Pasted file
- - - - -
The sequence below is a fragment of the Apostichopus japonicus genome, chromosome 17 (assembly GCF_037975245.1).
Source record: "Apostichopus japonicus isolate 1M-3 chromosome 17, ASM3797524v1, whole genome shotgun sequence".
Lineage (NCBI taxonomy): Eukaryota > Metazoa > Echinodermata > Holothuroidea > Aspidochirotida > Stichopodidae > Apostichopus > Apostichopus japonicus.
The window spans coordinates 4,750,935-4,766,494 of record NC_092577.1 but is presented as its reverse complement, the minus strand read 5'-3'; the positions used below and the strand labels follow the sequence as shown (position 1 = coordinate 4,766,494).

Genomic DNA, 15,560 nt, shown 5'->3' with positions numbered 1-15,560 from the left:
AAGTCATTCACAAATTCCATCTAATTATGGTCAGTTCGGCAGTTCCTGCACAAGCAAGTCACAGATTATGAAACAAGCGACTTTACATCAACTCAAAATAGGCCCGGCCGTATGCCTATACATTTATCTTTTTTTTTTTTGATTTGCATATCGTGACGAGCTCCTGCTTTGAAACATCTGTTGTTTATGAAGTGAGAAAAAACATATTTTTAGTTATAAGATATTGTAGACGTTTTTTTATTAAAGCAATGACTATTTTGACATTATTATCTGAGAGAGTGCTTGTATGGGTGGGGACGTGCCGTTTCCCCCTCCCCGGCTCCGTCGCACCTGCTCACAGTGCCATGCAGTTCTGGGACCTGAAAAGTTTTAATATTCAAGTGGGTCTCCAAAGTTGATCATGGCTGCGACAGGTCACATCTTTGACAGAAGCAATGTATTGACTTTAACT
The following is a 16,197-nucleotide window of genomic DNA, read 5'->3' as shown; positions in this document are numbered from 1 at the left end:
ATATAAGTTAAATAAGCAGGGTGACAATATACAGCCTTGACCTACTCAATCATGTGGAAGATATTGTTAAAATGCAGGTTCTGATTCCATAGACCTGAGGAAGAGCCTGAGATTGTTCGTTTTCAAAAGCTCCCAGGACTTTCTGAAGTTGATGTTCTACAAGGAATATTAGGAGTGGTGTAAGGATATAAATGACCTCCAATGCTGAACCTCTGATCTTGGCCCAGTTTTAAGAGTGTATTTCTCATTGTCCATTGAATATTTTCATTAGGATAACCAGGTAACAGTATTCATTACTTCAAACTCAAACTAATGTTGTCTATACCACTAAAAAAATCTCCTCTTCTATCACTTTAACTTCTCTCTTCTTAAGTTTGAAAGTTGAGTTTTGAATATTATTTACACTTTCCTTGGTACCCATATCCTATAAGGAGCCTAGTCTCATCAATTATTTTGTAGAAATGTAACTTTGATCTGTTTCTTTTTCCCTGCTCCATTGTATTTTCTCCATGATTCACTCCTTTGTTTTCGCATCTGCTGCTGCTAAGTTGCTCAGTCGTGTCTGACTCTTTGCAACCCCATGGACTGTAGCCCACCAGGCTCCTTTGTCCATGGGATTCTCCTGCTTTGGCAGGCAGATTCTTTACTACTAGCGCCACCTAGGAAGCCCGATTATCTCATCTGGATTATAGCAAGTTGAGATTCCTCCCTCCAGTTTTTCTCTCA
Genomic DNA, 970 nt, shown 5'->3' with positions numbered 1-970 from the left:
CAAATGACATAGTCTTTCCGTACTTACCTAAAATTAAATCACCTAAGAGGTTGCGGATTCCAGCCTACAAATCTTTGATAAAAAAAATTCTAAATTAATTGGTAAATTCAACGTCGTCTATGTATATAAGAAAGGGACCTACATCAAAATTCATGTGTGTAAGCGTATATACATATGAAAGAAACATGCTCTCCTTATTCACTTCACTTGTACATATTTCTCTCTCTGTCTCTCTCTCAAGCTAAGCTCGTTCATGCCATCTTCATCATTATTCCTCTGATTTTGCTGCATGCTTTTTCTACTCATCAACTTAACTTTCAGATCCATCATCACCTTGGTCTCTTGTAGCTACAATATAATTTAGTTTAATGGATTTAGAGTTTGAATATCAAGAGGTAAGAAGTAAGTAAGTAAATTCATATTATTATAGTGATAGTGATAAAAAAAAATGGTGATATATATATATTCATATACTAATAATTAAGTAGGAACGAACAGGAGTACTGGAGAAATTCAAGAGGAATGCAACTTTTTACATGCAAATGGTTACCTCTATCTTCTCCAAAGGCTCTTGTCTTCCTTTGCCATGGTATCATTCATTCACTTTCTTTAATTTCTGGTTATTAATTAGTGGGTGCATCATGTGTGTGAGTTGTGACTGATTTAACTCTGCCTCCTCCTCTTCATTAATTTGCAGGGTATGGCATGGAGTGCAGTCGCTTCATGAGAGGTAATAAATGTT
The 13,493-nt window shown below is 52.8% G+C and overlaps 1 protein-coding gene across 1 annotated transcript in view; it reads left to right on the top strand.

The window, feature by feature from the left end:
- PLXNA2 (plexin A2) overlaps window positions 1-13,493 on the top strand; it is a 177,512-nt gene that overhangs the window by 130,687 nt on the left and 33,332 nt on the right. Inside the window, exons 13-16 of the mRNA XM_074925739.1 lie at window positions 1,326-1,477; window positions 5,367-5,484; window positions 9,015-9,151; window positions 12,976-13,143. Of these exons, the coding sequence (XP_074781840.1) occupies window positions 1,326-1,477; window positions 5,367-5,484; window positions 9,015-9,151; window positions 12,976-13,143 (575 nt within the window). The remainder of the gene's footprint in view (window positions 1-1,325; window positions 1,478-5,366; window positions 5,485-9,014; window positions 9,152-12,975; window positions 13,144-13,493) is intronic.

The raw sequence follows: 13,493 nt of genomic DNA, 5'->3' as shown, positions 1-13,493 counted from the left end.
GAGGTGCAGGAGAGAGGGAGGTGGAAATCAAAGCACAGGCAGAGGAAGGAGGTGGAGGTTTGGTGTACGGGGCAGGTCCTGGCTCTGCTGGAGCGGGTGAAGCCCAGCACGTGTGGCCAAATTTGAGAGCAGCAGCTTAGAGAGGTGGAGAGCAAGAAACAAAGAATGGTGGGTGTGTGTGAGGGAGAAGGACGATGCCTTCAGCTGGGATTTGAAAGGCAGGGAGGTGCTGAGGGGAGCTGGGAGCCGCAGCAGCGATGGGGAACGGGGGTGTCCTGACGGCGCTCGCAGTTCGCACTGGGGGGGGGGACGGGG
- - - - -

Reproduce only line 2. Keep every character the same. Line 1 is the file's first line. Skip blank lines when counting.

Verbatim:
Source record: "Apostichopus japonicus isolate 1M-3 chromosome 17, ASM3797524v1, whole genome shotgun sequence".